If you follow me on Facebook, then you know my entire family is in town for a week--four married kids, three wonderful in-law children and four grand kids. It's a little busy around here, especially since this is week two of the book launch for Dawn's Early Light. So, we've got books stacked on my desk next to crayon-drawings of stars and princess pictures, but we're relishing every precious minute, and tonight was our annual pilgrimage to Chuck E. Cheese.
The men immediately head off to the basketball hoops under the cover of playing with a child. Seconds later, bells are ringing and lights are flashing as the machine regurgitates tickets. The boys pretend it's all about the children and the prizes, but their enthusiasm is just too-over-the-top to sell that line with any credibility.
Nearby, two pre-teen boys sit with their mothers. One comments, "Those guys are good!" His friend replies, "Well. . . they're like . . . 20! If you're 20, you ought to be able to shoot hoops at Chuck E. Cheese!" 20? How about 25, 26 and 31?
When playing a game with a child, should we shamelessly allow them to win, or should we challenge them appropriately for their age? That is the burning question. Here is an interesting slant on that question. Across the room, I'm playing air hockey with my three-year-old granddaughter, Keira, purposely avoiding scoring any points while I cheer on her success. I accidentally knock my puck in the slot and score. Keira's reaction? "Good, Grandma! You're learning!"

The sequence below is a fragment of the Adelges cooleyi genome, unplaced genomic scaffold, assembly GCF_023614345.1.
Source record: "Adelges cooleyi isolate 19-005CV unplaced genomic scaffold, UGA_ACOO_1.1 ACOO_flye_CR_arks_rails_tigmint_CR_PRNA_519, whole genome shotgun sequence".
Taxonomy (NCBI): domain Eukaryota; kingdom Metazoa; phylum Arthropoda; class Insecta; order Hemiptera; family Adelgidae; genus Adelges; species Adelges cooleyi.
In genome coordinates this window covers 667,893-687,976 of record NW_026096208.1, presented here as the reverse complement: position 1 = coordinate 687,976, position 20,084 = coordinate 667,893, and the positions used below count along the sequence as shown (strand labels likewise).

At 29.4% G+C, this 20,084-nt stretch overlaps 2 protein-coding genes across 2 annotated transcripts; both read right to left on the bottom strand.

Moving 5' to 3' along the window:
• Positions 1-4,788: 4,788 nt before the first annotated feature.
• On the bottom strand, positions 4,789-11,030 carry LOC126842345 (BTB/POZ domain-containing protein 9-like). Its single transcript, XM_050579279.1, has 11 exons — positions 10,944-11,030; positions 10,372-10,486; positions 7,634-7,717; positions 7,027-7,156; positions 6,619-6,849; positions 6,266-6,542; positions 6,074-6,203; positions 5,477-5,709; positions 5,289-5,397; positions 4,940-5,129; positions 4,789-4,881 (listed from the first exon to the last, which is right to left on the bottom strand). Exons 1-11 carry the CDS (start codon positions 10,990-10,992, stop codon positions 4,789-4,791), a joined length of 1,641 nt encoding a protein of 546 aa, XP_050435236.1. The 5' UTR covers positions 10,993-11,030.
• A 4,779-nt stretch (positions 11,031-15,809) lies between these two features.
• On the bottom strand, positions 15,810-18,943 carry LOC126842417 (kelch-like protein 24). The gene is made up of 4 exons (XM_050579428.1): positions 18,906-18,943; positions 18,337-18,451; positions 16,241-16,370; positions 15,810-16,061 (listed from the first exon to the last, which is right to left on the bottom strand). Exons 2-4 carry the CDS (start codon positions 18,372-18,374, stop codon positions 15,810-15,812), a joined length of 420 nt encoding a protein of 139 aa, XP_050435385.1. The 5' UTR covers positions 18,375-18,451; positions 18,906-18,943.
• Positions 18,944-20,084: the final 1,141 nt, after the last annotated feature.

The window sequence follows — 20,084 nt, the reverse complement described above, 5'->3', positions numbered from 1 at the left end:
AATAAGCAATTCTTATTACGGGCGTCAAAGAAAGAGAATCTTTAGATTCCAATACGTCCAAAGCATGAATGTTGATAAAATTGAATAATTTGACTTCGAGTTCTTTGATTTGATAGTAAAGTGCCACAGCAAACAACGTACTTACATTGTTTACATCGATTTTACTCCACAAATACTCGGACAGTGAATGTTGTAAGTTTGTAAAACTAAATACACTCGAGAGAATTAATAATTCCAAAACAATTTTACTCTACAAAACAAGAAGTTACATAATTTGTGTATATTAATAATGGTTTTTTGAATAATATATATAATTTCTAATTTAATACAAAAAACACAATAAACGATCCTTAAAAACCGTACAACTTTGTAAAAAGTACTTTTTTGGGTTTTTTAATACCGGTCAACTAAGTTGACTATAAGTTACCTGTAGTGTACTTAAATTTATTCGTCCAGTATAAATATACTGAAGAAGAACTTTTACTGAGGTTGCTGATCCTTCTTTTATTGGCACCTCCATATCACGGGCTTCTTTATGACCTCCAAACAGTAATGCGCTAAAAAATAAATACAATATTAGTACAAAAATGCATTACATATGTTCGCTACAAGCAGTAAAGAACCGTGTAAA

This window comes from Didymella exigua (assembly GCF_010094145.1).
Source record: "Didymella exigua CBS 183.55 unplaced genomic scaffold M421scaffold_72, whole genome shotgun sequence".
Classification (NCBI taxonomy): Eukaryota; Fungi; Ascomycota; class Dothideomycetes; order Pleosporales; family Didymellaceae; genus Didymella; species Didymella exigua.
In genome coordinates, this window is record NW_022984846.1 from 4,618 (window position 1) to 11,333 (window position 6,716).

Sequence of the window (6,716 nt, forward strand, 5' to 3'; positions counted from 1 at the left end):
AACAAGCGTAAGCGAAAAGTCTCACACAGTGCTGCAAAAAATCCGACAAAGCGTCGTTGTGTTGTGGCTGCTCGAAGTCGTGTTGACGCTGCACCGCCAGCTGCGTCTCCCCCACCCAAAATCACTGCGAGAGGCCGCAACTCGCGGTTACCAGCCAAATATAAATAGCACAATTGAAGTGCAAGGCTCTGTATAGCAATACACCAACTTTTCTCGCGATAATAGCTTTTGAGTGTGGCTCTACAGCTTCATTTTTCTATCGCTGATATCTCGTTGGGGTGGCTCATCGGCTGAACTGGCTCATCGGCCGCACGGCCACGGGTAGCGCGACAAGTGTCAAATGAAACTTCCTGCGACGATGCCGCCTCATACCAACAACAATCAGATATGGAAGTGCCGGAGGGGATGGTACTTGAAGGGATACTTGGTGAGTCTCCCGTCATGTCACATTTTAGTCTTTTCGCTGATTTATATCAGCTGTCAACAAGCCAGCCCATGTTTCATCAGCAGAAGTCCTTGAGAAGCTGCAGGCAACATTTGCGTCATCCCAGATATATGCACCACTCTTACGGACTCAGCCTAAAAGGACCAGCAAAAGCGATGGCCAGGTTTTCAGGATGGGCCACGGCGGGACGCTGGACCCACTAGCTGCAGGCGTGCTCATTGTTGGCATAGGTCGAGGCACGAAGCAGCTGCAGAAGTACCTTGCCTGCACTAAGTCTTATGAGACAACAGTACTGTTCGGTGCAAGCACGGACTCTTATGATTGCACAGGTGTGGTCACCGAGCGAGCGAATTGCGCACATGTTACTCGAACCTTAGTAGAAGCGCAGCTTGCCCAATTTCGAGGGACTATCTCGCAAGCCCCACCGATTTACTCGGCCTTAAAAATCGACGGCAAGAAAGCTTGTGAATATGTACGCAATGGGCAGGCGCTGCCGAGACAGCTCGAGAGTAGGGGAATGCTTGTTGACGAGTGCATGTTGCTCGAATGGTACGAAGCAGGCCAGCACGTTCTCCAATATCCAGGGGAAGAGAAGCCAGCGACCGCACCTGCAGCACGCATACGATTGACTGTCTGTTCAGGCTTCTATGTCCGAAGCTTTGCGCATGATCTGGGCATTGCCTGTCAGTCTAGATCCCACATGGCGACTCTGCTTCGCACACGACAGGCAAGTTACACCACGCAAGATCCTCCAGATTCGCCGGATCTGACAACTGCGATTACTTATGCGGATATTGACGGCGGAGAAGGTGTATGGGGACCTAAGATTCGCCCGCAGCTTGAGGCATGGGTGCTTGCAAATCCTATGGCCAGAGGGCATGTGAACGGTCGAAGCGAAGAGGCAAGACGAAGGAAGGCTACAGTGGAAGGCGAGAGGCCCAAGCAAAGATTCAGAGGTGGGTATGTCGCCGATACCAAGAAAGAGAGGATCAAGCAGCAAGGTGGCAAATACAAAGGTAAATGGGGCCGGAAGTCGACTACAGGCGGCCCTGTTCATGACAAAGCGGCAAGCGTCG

To our six-year-old grandson, Tommy, winning tickets is the serious business we are about. So when he sees Grandma feeding tokens into no-ticket-return-infant rides for his toddler-brother, Christian, he hastens over to me and offers this sage counsel, "Don't waste the tokens, Grandma." After explaining that "having fun" is also an appropriate use of the precious coins, our hearts warm upon finding out that Tommy handed one of his tokens to another little boy, a stranger, who was down to his last coin.
Finally we come to the point of the evening--all the hard-earned tickets are counted and traded in for prizes. At a value of 1 cent per ticket, you don't get much in retail value, but the elated expressions on these children's faces provide the real value of this evening. And it's priceless.